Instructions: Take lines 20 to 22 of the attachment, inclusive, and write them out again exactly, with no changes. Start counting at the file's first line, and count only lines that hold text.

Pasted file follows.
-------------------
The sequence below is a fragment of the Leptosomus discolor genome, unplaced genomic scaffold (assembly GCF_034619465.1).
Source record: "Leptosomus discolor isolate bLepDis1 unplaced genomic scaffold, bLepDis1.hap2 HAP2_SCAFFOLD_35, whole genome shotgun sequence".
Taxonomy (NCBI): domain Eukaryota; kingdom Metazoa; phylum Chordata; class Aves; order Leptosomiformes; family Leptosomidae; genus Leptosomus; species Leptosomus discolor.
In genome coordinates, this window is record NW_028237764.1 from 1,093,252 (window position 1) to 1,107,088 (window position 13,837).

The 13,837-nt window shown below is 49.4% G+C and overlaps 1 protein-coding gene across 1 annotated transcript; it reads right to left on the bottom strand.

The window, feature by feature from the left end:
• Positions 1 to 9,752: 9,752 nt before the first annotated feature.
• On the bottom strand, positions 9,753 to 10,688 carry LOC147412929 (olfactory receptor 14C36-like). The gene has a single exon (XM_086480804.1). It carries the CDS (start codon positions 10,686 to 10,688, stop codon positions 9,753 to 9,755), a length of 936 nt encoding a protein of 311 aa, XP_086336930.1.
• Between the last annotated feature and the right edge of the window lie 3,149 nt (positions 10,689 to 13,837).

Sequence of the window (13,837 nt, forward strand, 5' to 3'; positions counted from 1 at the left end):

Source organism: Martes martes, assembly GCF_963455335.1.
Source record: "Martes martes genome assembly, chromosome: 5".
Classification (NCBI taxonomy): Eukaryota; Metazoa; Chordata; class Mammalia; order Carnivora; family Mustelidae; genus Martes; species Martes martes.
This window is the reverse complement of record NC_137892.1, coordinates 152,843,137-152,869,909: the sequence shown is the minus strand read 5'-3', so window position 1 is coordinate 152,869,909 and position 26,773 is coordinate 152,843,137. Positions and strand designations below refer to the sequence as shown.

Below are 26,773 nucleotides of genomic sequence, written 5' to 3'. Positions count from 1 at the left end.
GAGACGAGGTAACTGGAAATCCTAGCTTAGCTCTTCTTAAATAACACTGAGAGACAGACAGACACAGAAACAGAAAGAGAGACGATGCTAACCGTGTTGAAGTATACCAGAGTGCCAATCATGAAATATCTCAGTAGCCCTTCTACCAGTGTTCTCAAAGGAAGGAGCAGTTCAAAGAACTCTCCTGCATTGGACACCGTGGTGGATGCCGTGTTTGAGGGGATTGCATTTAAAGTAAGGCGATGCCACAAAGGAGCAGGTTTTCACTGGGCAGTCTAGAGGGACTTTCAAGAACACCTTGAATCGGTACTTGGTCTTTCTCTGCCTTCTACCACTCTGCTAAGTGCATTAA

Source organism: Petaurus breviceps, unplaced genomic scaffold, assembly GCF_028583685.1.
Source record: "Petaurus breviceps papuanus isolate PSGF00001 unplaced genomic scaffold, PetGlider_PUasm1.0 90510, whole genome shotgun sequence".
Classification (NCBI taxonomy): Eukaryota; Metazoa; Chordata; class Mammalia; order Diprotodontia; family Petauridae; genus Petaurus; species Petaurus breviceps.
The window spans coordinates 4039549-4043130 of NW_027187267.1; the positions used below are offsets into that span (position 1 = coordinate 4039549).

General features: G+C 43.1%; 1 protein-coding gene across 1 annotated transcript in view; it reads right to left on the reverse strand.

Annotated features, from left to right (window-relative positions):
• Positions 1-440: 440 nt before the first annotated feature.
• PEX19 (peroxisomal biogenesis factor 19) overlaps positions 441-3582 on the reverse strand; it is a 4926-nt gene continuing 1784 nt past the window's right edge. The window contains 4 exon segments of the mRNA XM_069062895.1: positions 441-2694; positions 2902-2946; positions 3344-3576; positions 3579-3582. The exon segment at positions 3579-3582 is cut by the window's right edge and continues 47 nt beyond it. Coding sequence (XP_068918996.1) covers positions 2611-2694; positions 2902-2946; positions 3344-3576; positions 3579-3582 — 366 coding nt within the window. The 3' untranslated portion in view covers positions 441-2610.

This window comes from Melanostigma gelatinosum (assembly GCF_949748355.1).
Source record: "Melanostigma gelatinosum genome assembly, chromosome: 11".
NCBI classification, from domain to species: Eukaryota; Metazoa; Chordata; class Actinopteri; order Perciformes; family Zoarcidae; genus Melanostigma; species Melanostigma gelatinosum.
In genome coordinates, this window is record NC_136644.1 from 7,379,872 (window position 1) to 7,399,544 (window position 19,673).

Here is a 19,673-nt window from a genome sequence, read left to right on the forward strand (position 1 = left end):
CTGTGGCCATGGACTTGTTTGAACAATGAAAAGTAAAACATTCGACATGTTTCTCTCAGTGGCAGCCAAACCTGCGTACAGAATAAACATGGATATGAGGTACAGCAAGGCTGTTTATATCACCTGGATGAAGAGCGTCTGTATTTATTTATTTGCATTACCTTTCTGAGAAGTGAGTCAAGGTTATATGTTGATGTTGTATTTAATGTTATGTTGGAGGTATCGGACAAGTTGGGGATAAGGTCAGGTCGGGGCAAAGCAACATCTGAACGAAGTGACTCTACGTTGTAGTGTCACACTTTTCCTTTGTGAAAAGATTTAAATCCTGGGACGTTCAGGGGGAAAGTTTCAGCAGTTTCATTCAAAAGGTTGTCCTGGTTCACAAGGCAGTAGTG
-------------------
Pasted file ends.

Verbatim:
The window spans coordinates 4039549-4043130 of NW_027187267.1; the positions used below are offsets into that span (position 1 = coordinate 4039549).

General features: G+C 43.1%; 1 protein-coding gene across 1 annotated transcript in view; it reads right to left on the reverse strand.

Annotated features, from left to right (window-relative positions):